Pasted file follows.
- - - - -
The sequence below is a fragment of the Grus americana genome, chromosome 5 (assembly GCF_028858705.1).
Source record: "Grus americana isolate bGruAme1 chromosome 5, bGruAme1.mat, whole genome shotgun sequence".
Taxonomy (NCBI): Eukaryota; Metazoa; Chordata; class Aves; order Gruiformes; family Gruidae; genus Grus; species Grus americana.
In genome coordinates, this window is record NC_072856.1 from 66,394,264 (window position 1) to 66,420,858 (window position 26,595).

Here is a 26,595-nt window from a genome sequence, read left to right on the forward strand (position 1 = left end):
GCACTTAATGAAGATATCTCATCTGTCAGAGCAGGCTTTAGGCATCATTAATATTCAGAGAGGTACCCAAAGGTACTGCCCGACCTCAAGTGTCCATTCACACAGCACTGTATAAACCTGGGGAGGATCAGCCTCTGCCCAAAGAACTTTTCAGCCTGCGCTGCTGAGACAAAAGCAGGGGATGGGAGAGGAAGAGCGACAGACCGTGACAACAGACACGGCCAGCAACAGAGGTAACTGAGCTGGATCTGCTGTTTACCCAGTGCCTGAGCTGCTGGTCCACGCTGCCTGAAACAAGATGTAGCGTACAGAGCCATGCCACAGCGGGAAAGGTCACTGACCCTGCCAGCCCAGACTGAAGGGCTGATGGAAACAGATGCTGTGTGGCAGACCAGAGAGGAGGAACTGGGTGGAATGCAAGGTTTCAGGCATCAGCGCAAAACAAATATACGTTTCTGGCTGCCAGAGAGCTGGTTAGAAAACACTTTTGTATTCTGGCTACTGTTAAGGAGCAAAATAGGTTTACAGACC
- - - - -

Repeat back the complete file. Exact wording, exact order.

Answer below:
The sequence below is a fragment of the Grus americana genome, chromosome 5 (assembly GCF_028858705.1).
Source record: "Grus americana isolate bGruAme1 chromosome 5, bGruAme1.mat, whole genome shotgun sequence".
Taxonomy (NCBI): Eukaryota; Metazoa; Chordata; class Aves; order Gruiformes; family Gruidae; genus Grus; species Grus americana.
In genome coordinates, this window is record NC_072856.1 from 66,394,264 (window position 1) to 66,420,858 (window position 26,595).

Here is a 26,595-nt window from a genome sequence, read left to right on the forward strand (position 1 = left end):
GCACTTAATGAAGATATCTCATCTGTCAGAGCAGGCTTTAGGCATCATTAATATTCAGAGAGGTACCCAAAGGTACTGCCCGACCTCAAGTGTCCATTCACACAGCACTGTATAAACCTGGGGAGGATCAGCCTCTGCCCAAAGAACTTTTCAGCCTGCGCTGCTGAGACAAAAGCAGGGGATGGGAGAGGAAGAGCGACAGACCGTGACAACAGACACGGCCAGCAACAGAGGTAACTGAGCTGGATCTGCTGTTTACCCAGTGCCTGAGCTGCTGGTCCACGCTGCCTGAAACAAGATGTAGCGTACAGAGCCATGCCACAGCGGGAAAGGTCACTGACCCTGCCAGCCCAGACTGAAGGGCTGATGGAAACAGATGCTGTGTGGCAGACCAGAGAGGAGGAACTGGGTGGAATGCAAGGTTTCAGGCATCAGCGCAAAACAAATATACGTTTCTGGCTGCCAGAGAGCTGGTTAGAAAACACTTTTGTATTCTGGCTACTGTTAAGGAGCAAAATAGGTTTACAGACC